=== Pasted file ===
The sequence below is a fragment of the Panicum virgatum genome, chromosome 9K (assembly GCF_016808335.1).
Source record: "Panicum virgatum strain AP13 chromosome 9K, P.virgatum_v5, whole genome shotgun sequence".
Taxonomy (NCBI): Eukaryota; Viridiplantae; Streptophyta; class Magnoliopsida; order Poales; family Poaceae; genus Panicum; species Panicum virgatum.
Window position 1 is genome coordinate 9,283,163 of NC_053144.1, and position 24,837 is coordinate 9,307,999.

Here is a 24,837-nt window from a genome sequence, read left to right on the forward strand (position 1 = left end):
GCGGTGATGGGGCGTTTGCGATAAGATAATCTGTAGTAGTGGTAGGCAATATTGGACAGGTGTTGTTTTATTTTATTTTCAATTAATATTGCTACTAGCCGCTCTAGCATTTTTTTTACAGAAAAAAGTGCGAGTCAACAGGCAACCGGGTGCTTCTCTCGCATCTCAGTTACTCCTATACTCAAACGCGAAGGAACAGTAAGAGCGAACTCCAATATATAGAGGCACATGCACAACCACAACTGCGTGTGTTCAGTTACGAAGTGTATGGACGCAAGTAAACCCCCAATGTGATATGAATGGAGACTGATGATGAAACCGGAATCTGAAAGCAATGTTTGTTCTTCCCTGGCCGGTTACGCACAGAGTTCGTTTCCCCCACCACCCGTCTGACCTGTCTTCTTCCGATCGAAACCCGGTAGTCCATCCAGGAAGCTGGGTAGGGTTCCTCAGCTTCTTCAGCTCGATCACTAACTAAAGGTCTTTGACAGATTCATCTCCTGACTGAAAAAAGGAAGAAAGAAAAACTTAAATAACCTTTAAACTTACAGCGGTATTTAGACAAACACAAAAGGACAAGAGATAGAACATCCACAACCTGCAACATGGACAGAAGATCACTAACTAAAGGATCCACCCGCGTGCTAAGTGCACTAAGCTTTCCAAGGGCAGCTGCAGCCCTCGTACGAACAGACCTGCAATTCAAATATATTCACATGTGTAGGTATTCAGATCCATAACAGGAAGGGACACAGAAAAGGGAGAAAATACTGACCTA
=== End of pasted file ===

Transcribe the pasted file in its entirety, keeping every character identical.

The sequence below is a fragment of the Panicum virgatum genome, chromosome 9K (assembly GCF_016808335.1).
Source record: "Panicum virgatum strain AP13 chromosome 9K, P.virgatum_v5, whole genome shotgun sequence".
Taxonomy (NCBI): Eukaryota; Viridiplantae; Streptophyta; class Magnoliopsida; order Poales; family Poaceae; genus Panicum; species Panicum virgatum.
Window position 1 is genome coordinate 9,283,163 of NC_053144.1, and position 24,837 is coordinate 9,307,999.

Here is a 24,837-nt window from a genome sequence, read left to right on the forward strand (position 1 = left end):
GCGGTGATGGGGCGTTTGCGATAAGATAATCTGTAGTAGTGGTAGGCAATATTGGACAGGTGTTGTTTTATTTTATTTTCAATTAATATTGCTACTAGCCGCTCTAGCATTTTTTTTACAGAAAAAAGTGCGAGTCAACAGGCAACCGGGTGCTTCTCTCGCATCTCAGTTACTCCTATACTCAAACGCGAAGGAACAGTAAGAGCGAACTCCAATATATAGAGGCACATGCACAACCACAACTGCGTGTGTTCAGTTACGAAGTGTATGGACGCAAGTAAACCCCCAATGTGATATGAATGGAGACTGATGATGAAACCGGAATCTGAAAGCAATGTTTGTTCTTCCCTGGCCGGTTACGCACAGAGTTCGTTTCCCCCACCACCCGTCTGACCTGTCTTCTTCCGATCGAAACCCGGTAGTCCATCCAGGAAGCTGGGTAGGGTTCCTCAGCTTCTTCAGCTCGATCACTAACTAAAGGTCTTTGACAGATTCATCTCCTGACTGAAAAAAGGAAGAAAGAAAAACTTAAATAACCTTTAAACTTACAGCGGTATTTAGACAAACACAAAAGGACAAGAGATAGAACATCCACAACCTGCAACATGGACAGAAGATCACTAACTAAAGGATCCACCCGCGTGCTAAGTGCACTAAGCTTTCCAAGGGCAGCTGCAGCCCTCGTACGAACAGACCTGCAATTCAAATATATTCACATGTGTAGGTATTCAGATCCATAACAGGAAGGGACACAGAAAAGGGAGAAAATACTGACCTA